The EEOC’s guidance makes clear that compliance with federal law or regulations is a defense to a charge of discrimination. Thus, employers who rely upon federal statutes or regulations which govern the employment of individuals with specific convictions in certain industries or positions will not violate Title VII. Compliance with state law, however, is not necessarily a defense, at least in the eyes of the EEOC, which states that “state and local laws or regulations are preempted by Title VII if they purport to require or permit the doing of any act which would be an unlawful employment practice under Title VII.” While state and local laws restricting the employment of individuals with certain convictions in particular industries or positions will usually be job related and consistent with business necessity, the EEOC’s position leaves open the possibility that an employer will be forced to violate state or local law in order to avoid violating Title VII. It offers no further guidance to employers faced with this Hobson’s Choice, however.
The EEOC’s guidance does not have the force of law; but courts routinely rely upon it when analyzing discrimination claims. To comply with the new guidance and to avoid claims, employers should do the following:
eliminate policies or practices that automatically exclude applicants based on any criminal record;
replace those policies and procedures with ones that are both narrowly tailored and flexible;
identify the essential requirements of each position and the specific offenses that generally will demonstrate unfitness for performing it; and
in cases where an applicant has been convicted of an offense that would typically render him or her unfit for the job, conduct an individualized assessment to determine whether the circumstances surrounding the applicant’s conviction merit an exception.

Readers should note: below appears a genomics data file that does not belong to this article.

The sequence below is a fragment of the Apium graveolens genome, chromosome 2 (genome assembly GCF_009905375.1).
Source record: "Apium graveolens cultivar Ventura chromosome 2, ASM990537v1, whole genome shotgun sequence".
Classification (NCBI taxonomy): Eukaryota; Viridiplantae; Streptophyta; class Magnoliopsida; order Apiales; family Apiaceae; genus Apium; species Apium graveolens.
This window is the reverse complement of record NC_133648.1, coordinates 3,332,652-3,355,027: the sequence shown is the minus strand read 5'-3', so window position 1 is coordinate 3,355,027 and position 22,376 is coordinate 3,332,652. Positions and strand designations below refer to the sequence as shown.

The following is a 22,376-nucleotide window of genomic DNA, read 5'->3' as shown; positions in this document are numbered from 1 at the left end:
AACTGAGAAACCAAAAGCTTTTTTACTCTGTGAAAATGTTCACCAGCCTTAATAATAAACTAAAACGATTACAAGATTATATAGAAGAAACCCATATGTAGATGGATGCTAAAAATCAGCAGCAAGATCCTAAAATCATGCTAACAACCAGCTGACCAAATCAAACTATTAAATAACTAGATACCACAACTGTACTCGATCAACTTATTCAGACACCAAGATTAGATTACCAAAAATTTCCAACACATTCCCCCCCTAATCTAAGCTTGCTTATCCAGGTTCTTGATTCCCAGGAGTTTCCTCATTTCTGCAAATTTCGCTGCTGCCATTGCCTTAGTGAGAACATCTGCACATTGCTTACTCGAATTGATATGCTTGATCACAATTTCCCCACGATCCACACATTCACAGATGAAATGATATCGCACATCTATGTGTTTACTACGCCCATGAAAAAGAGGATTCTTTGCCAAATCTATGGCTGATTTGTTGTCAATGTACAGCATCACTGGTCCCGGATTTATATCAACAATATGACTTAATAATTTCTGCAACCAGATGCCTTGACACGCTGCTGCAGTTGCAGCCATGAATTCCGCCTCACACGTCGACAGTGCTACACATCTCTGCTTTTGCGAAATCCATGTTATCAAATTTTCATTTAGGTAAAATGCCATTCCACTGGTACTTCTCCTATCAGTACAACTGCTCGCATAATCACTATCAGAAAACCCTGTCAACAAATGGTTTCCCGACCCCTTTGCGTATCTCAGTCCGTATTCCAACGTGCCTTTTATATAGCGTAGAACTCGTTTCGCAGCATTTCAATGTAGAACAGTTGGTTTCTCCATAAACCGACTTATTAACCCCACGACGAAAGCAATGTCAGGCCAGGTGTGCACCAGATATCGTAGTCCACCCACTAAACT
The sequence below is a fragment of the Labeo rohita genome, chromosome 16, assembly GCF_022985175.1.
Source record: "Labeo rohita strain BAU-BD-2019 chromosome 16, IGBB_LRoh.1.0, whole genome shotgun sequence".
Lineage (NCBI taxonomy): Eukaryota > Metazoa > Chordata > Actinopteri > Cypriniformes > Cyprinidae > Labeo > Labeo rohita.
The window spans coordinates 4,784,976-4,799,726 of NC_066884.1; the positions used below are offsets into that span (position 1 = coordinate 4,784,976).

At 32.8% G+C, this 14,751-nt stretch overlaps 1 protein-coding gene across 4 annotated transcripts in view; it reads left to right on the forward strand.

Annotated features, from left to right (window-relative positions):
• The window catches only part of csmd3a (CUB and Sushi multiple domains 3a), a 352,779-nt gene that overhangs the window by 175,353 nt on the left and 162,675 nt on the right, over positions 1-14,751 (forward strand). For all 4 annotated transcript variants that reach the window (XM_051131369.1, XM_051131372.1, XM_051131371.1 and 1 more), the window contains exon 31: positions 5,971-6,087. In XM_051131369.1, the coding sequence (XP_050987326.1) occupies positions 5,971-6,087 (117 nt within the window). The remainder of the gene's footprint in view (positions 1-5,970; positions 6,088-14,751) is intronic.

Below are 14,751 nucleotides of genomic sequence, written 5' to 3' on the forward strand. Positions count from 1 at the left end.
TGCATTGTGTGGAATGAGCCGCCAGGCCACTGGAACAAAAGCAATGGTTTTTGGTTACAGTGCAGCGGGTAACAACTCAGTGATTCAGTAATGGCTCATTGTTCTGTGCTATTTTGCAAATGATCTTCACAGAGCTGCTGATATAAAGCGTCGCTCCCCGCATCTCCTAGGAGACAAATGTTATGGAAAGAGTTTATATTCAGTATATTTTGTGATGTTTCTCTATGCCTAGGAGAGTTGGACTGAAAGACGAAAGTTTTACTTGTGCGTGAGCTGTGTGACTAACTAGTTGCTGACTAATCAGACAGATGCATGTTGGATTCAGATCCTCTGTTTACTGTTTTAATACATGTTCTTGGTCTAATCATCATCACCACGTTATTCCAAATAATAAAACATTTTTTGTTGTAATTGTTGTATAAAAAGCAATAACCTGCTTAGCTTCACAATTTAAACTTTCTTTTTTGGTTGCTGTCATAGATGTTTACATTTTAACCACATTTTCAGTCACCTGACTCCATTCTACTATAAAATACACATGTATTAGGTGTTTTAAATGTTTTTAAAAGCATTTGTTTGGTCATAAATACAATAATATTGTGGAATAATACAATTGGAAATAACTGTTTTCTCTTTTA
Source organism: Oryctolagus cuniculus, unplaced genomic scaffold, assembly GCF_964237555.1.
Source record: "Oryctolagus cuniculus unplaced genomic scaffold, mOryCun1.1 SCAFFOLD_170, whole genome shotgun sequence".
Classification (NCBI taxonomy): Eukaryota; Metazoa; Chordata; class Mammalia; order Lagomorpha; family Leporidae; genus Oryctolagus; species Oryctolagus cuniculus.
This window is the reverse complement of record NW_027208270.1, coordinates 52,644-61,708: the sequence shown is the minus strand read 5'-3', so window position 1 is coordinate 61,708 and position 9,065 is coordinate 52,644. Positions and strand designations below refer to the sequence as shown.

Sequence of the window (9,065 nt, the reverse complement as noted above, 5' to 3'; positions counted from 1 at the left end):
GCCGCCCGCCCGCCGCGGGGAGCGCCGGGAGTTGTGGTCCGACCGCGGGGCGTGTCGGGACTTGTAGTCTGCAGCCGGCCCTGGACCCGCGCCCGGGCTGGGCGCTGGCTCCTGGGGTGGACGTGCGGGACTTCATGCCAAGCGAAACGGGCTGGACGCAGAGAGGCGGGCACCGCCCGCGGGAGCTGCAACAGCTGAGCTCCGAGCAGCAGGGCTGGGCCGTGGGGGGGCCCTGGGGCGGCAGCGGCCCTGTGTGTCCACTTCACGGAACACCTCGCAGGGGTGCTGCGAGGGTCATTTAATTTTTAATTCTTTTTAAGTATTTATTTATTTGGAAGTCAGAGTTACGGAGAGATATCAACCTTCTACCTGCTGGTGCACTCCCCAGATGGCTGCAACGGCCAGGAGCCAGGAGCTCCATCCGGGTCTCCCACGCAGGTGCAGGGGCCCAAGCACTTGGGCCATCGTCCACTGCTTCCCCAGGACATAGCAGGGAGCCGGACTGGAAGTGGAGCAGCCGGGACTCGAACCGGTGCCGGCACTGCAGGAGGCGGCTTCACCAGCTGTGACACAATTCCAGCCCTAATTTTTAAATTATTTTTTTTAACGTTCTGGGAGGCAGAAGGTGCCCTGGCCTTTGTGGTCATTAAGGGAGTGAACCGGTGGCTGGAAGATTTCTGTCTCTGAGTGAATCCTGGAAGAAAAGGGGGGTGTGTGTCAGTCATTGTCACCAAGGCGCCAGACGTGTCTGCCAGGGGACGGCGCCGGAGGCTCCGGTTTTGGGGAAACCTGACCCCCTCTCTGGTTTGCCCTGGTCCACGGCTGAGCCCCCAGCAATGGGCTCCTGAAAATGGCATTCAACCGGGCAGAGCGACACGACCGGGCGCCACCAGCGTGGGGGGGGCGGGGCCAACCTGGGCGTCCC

In effect, employers should have an interactive dialogue—not unlike the one required under the Americans with Disabilities Act—about conviction history.
While the EEOC’s guidance does not represent a dramatic departure from or expansion of its previous guidance, its emphasis on an “individualized assessment,” requiring a dialogue with employees, is noteworthy. The EEOC has increasingly taken the position, in its guidance and enforcement activities, that employers have broad duties to seek and obtain mitigating information from employees that might justify exceptions to the employers’ rules, regardless of whether those rules are neutral and regardless of how even-handedly employers apply them. While the EEOC’s position is well intentioned, it has the effect of undermining employers’ ability to rely upon bright line rules, which have many virtues, including clarity, efficiency, and consistency. With consistently applied rules being replaced by dialogues and exceptions, employers unfortunately may find themselves subject to more, not fewer, discrimination claims.
If you have questions about the use of conviction data in hiring decisions or would like assistance preparing a policy in compliance with the EEOC’s new guidance, please contact Katy Rand at email@example.com or any other member of Pierce Atwood’s Employment Group.